Some legendary gadgets require huge leap forward, some amazing new techs that opens up a world of possibilities, but the Sony's Walkman, all the pieces were already there.
This is the story about Sony, put them together.
In inventing the world's famous Walkman, Sony became the first company to recognize the power of portable personal music.
But by the time that recognition occurred, the first Walkman was already on sale.
Meet the Sony TCM-100 voice recorder, also known as the Pressman.
This unassuming device was aimed at reporters and its primary function was to record audio onto a cassette tape.
Of course, once sound was recorded, you could also listen to that tape back.
In his book Made in Japan, Sony's then- chairman Akio Morita describes seeing his colleague using a Sony voice recorder to listen to music, using a pair of chunky headphones.
It dawned on him that by removing the key feature of that product, they could create something much more exciting, an ingenious moment of discovery that we've been unable to replicate.
Sony's engineers stripped the Pressman down, teaching the recording circuits and speaker and replacing them with a stereo amplifier.
An extra headphone port was added
so two people could listen at once, and the Pressman's "Record" button became the Hotline, a button-activated microphone for speaking to your listening partner.
Finally, Sony crafted a set of extremely light miniature headphones and the first Walkman was ready.
According to Morita, there was doubt within Sony as to whether the Walkman gamble would pay off.
But when it hit Japan in the summer of 1979, the TPS-L2 proved a massive success.
Sony sold its entire stock of 30,000 units in two months, boosting the gadget's
popularity by hiring young couples to walk around Tokyo listening to the Walkman and presumably looking trendy.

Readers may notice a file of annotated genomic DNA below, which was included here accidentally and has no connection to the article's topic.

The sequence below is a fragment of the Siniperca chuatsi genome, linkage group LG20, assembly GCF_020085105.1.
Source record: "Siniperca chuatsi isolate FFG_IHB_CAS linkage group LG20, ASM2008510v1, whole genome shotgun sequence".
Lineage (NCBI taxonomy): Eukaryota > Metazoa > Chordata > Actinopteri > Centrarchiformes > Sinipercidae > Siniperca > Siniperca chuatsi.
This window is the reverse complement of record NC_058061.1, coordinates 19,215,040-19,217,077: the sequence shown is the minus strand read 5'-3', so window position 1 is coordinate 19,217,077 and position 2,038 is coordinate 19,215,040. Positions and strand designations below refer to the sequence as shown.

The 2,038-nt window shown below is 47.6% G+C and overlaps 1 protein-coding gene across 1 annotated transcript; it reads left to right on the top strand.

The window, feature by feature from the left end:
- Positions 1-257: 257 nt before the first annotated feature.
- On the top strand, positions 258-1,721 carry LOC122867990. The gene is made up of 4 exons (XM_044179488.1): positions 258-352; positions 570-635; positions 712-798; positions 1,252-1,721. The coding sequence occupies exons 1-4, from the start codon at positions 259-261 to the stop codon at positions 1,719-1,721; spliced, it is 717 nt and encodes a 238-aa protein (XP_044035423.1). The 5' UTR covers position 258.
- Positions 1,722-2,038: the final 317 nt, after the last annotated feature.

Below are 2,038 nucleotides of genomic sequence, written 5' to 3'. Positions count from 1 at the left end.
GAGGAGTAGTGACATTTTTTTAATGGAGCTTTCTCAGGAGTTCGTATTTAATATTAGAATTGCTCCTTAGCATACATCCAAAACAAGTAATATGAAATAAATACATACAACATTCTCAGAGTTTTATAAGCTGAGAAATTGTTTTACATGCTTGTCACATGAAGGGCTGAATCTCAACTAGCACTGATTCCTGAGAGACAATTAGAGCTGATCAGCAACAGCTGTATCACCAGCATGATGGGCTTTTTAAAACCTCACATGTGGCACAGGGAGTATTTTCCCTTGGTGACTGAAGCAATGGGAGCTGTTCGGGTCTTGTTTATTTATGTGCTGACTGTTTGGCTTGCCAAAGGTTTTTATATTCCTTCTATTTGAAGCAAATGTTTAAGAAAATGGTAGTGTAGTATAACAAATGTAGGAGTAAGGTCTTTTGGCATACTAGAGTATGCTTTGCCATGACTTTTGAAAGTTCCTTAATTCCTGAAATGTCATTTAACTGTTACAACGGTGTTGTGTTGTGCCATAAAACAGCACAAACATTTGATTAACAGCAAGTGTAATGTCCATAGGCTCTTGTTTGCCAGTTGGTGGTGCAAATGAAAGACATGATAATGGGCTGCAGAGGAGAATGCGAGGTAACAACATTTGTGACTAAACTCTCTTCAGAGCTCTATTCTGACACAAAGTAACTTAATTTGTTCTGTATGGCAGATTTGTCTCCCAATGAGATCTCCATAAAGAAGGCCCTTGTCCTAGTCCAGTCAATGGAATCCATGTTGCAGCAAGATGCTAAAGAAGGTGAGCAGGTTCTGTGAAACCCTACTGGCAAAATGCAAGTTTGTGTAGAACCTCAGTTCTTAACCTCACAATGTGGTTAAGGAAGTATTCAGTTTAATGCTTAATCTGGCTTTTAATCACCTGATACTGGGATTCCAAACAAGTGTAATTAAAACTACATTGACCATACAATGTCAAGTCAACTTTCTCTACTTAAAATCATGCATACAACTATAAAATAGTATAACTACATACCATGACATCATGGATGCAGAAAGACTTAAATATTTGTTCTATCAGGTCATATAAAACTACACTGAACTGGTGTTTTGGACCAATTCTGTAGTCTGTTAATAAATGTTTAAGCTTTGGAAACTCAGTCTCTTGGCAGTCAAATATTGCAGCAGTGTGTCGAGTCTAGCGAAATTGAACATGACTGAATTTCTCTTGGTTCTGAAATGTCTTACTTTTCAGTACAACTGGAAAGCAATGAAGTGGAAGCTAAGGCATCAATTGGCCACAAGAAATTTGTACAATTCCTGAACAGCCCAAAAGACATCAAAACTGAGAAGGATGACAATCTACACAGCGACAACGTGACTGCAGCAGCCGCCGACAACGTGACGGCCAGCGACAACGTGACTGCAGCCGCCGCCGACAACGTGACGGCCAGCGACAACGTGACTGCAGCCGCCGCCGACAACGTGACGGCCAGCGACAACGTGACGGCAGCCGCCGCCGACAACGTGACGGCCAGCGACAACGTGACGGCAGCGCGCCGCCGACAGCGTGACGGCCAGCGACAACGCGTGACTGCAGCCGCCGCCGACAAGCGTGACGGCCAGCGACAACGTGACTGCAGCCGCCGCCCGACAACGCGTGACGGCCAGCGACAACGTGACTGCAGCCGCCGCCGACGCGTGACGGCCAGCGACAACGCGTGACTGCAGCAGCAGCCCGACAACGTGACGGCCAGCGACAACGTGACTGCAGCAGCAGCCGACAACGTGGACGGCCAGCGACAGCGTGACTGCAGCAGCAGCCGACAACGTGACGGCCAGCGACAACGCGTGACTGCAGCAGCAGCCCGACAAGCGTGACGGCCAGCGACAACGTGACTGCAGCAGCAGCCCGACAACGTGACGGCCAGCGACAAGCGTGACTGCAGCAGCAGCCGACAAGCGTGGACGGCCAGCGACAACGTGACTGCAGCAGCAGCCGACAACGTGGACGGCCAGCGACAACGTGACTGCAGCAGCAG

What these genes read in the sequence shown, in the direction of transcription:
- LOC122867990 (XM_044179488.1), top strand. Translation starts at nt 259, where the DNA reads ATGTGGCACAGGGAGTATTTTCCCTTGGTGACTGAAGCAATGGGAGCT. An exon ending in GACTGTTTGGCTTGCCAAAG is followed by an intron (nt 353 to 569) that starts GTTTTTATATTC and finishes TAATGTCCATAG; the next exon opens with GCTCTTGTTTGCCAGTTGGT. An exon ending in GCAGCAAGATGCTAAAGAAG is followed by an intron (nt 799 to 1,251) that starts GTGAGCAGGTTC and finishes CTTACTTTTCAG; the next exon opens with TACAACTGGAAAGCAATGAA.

A nice idea that I suspect would work less well in cold, unfriendly London.
Oh, this is called the Sony walk.
Oh, yeah, sure, I'm sorry, man.
Walkman eventually became
the product's global name, but it was originally called the Soundabout in the US and in the UK, it was the Stowaway, which makes it sound like it's gonna hide in a grog barrel and eat all your ship's biscuits.
The TPS-L2 was built by removing features from an existing product, but with this second Walkman, Sony got a flex design muscle.
The WM2 was much smaller.
Thanks to some reorganized components and control buttons positioned on the front of the device.
The dual-volume controls from the first Walkman were ditched as was the Hotline button.
But as a bonus,
you did get this dual key belt clip.
The WM2 became the most popular cassette playing Walkman ever, cementing Sony as the king of mobile music and paving the way for many weird and wonderful Walkman to come.
During the Walkman's life span, Sony brought us toughened waterproof models, solar-powered players, and the royal version of it as a gift to Princess Diana.
Eventually, the Walkman got its recording powers back as well as radio capabilities.
Despite an onslaught of rival devices, Sony remained the king of portable tunes.
Ten years later,
Walkman sales hit 50 million, in 1992 they hit 100 million, with dozens and dozens of different models available.
The Walkman spawned the Discman, then MiniDiscs and MP3s, before it was eventually crushed by Apple's iPod.
The Walkman changed the way we enjoyed music, but Sony's Akio Morita later said he didn't believe any amount of market research could have predicted the Walkman's success.
You could call it a lucky break, but maybe the lesson here is that fresh, exciting tech can come from anywhere, even something that's already been invented.
What are your Walkman memories?
Let me know and check by next time for another Adventure in Tech.